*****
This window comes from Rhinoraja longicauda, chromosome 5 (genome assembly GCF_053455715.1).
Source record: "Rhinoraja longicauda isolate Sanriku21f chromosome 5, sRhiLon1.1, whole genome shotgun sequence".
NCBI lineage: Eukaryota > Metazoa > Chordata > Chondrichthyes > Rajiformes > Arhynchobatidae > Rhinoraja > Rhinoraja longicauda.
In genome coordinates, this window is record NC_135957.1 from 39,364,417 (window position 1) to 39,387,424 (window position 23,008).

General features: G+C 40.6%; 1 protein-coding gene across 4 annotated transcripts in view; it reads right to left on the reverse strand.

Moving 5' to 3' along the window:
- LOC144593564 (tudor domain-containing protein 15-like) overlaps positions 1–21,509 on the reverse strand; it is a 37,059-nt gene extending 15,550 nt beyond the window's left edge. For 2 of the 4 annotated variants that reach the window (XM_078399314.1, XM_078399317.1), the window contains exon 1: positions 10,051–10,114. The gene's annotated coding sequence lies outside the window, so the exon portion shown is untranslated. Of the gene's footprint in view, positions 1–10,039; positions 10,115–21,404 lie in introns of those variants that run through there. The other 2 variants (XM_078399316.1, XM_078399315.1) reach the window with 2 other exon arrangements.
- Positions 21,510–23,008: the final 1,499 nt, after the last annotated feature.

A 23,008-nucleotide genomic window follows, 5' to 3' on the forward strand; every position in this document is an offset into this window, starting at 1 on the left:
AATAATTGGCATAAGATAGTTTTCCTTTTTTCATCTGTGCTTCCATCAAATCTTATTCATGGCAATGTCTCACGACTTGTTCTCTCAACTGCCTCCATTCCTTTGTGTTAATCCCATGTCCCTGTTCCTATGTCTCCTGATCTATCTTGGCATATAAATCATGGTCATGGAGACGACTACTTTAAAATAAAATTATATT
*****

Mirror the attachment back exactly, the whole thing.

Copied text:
This window comes from Rhinoraja longicauda, chromosome 5 (genome assembly GCF_053455715.1).
Source record: "Rhinoraja longicauda isolate Sanriku21f chromosome 5, sRhiLon1.1, whole genome shotgun sequence".
NCBI lineage: Eukaryota > Metazoa > Chordata > Chondrichthyes > Rajiformes > Arhynchobatidae > Rhinoraja > Rhinoraja longicauda.
In genome coordinates, this window is record NC_135957.1 from 39,364,417 (window position 1) to 39,387,424 (window position 23,008).

General features: G+C 40.6%; 1 protein-coding gene across 4 annotated transcripts in view; it reads right to left on the reverse strand.

Moving 5' to 3' along the window:
- LOC144593564 (tudor domain-containing protein 15-like) overlaps positions 1–21,509 on the reverse strand; it is a 37,059-nt gene extending 15,550 nt beyond the window's left edge. For 2 of the 4 annotated variants that reach the window (XM_078399314.1, XM_078399317.1), the window contains exon 1: positions 10,051–10,114. The gene's annotated coding sequence lies outside the window, so the exon portion shown is untranslated. Of the gene's footprint in view, positions 1–10,039; positions 10,115–21,404 lie in introns of those variants that run through there. The other 2 variants (XM_078399316.1, XM_078399315.1) reach the window with 2 other exon arrangements.
- Positions 21,510–23,008: the final 1,499 nt, after the last annotated feature.

A 23,008-nucleotide genomic window follows, 5' to 3' on the forward strand; every position in this document is an offset into this window, starting at 1 on the left:
AATAATTGGCATAAGATAGTTTTCCTTTTTTCATCTGTGCTTCCATCAAATCTTATTCATGGCAATGTCTCACGACTTGTTCTCTCAACTGCCTCCATTCCTTTGTGTTAATCCCATGTCCCTGTTCCTATGTCTCCTGATCTATCTTGGCATATAAATCATGGTCATGGAGACGACTACTTTAAAATAAAATTATATT